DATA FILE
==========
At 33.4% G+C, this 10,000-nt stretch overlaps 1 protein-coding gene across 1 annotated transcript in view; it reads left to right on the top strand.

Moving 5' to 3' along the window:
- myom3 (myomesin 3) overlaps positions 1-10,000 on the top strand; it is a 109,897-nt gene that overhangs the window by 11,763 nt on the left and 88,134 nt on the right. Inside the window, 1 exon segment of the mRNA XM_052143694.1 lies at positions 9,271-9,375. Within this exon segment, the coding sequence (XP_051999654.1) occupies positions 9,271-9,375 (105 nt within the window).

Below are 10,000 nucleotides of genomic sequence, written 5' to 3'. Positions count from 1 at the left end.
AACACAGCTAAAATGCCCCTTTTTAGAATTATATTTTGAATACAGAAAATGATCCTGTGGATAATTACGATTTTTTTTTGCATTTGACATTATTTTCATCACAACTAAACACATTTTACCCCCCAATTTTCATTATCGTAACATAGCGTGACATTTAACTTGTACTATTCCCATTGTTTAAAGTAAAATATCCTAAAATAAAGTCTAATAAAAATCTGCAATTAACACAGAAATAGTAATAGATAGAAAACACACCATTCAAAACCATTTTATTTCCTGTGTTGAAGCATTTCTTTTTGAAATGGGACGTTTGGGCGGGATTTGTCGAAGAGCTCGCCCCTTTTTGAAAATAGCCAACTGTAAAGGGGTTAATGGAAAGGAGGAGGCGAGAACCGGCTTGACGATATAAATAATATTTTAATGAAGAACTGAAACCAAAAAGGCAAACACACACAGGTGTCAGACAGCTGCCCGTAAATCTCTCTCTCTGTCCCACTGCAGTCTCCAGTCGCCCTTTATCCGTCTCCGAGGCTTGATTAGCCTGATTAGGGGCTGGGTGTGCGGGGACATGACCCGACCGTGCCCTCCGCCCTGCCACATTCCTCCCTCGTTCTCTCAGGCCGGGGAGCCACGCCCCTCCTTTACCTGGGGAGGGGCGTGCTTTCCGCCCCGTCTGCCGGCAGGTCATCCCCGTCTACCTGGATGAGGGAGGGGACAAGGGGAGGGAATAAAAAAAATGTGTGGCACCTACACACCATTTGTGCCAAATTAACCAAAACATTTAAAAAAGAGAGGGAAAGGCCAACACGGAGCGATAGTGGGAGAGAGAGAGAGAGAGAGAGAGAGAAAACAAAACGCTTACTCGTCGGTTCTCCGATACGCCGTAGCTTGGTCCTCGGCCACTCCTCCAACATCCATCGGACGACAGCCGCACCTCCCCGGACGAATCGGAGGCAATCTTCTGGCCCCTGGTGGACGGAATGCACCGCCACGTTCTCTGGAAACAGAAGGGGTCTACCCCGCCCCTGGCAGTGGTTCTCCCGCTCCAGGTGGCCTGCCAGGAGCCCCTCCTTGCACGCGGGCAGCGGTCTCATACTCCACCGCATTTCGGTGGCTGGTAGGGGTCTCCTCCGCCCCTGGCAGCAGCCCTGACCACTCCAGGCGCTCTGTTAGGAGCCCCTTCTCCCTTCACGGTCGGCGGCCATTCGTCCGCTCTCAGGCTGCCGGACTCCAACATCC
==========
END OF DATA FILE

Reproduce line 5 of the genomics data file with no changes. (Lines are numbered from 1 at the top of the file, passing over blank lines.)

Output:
AACACAGCTAAAATGCCCCTTTTTAGAATTATATTTTGAATACAGAAAATGATCCTGTGGATAATTACGATTTTTTTTTGCATTTGACATTATTTTCATCACAACTAAACACATTTTACCCCCCAATTTTCATTATCGTAACATAGCGTGACATTTAACTTGTACTATTCCCATTGTTTAAAGTAAAATATCCTAAAATAAAGTCTAATAAAAATCTGCAATTAACACAGAAATAGTAATAGATAGAAAACACACCATTCAAAACCATTTTATTTCCTGTGTTGAAGCATTTCTTTTTGAAATGGGACGTTTGGGCGGGATTTGTCGAAGAGCTCGCCCCTTTTTGAAAATAGCCAACTGTAAAGGGGTTAATGGAAAGGAGGAGGCGAGAACCGGCTTGACGATATAAATAATATTTTAATGAAGAACTGAAACCAAAAAGGCAAACACACACAGGTGTCAGACAGCTGCCCGTAAATCTCTCTCTCTGTCCCACTGCAGTCTCCAGTCGCCCTTTATCCGTCTCCGAGGCTTGATTAGCCTGATTAGGGGCTGGGTGTGCGGGGACATGACCCGACCGTGCCCTCCGCCCTGCCACATTCCTCCCTCGTTCTCTCAGGCCGGGGAGCCACGCCCCTCCTTTACCTGGGGAGGGGCGTGCTTTCCGCCCCGTCTGCCGGCAGGTCATCCCCGTCTACCTGGATGAGGGAGGGGACAAGGGGAGGGAATAAAAAAAATGTGTGGCACCTACACACCATTTGTGCCAAATTAACCAAAACATTTAAAAAAGAGAGGGAAAGGCCAACACGGAGCGATAGTGGGAGAGAGAGAGAGAGAGAGAGAGAGAAAACAAAACGCTTACTCGTCGGTTCTCCGATACGCCGTAGCTTGGTCCTCGGCCACTCCTCCAACATCCATCGGACGACAGCCGCACCTCCCCGGACGAATCGGAGGCAATCTTCTGGCCCCTGGTGGACGGAATGCACCGCCACGTTCTCTGGAAACAGAAGGGGTCTACCCCGCCCCTGGCAGTGGTTCTCCCGCTCCAGGTGGCCTGCCAGGAGCCCCTCCTTGCACGCGGGCAGCGGTCTCATACTCCACCGCATTTCGGTGGCTGGTAGGGGTCTCCTCCGCCCCTGGCAGCAGCCCTGACCACTCCAGGCGCTCTGTTAGGAGCCCCTTCTCCCTTCACGGTCGGCGGCCATTCGTCCGCTCTCAGGCTGCCGGACTCCAACATCC